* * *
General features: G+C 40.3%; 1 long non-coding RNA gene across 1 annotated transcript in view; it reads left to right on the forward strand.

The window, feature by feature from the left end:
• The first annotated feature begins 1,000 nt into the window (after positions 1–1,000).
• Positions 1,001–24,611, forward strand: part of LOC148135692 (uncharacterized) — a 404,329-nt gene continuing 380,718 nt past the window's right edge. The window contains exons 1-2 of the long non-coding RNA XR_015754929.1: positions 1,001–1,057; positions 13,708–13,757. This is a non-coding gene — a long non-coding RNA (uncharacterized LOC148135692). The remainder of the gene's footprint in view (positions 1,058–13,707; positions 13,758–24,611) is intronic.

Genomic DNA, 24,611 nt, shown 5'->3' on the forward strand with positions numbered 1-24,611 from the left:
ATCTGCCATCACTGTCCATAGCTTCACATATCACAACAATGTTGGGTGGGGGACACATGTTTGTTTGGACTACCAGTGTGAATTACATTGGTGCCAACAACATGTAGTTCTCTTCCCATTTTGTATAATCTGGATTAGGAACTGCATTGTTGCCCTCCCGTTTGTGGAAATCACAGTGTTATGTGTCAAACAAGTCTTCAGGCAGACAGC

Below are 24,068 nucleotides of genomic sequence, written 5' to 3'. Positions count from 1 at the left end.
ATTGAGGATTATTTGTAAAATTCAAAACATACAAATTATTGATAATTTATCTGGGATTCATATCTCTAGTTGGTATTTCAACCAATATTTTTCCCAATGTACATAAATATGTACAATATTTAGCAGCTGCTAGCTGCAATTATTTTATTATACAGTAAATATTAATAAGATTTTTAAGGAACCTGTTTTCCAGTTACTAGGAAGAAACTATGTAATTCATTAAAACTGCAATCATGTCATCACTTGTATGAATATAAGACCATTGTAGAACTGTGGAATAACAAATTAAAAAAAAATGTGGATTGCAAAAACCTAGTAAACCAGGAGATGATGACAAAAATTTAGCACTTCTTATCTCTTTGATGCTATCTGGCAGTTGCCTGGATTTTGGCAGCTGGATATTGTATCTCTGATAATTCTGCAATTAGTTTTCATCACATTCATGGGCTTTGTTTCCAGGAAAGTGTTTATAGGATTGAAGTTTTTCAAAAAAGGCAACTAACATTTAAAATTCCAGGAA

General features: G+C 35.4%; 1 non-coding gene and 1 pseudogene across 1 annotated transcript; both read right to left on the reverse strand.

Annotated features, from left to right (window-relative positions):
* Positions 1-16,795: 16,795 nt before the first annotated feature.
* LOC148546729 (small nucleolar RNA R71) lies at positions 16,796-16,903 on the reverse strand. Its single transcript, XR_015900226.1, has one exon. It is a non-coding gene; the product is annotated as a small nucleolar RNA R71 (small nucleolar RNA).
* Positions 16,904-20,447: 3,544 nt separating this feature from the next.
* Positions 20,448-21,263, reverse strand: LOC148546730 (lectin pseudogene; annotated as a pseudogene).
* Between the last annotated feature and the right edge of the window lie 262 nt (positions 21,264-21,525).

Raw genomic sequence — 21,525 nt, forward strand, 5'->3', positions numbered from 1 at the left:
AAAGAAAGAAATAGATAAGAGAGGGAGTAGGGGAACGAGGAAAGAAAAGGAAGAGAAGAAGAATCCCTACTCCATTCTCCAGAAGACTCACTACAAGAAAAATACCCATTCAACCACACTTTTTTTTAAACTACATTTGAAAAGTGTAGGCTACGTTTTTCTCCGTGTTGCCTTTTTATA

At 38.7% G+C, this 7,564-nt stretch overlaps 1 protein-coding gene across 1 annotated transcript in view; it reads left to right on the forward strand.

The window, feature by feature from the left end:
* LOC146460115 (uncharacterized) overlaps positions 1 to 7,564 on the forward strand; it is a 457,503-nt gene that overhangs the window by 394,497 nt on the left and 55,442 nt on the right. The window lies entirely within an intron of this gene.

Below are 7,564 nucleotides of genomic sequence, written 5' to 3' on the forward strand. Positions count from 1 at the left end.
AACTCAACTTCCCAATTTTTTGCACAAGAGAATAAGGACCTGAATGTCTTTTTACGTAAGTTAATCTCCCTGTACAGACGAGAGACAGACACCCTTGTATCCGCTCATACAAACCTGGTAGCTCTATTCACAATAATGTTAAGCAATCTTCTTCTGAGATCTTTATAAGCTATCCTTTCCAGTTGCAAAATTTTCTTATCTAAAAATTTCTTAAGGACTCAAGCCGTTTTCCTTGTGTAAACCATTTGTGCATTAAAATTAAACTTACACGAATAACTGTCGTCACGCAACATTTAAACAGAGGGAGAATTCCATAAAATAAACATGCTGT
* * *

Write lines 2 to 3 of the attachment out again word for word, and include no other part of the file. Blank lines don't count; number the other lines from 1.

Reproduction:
The window, feature by feature from the left end:
• The first annotated feature begins 1,000 nt into the window (after positions 1–1,000).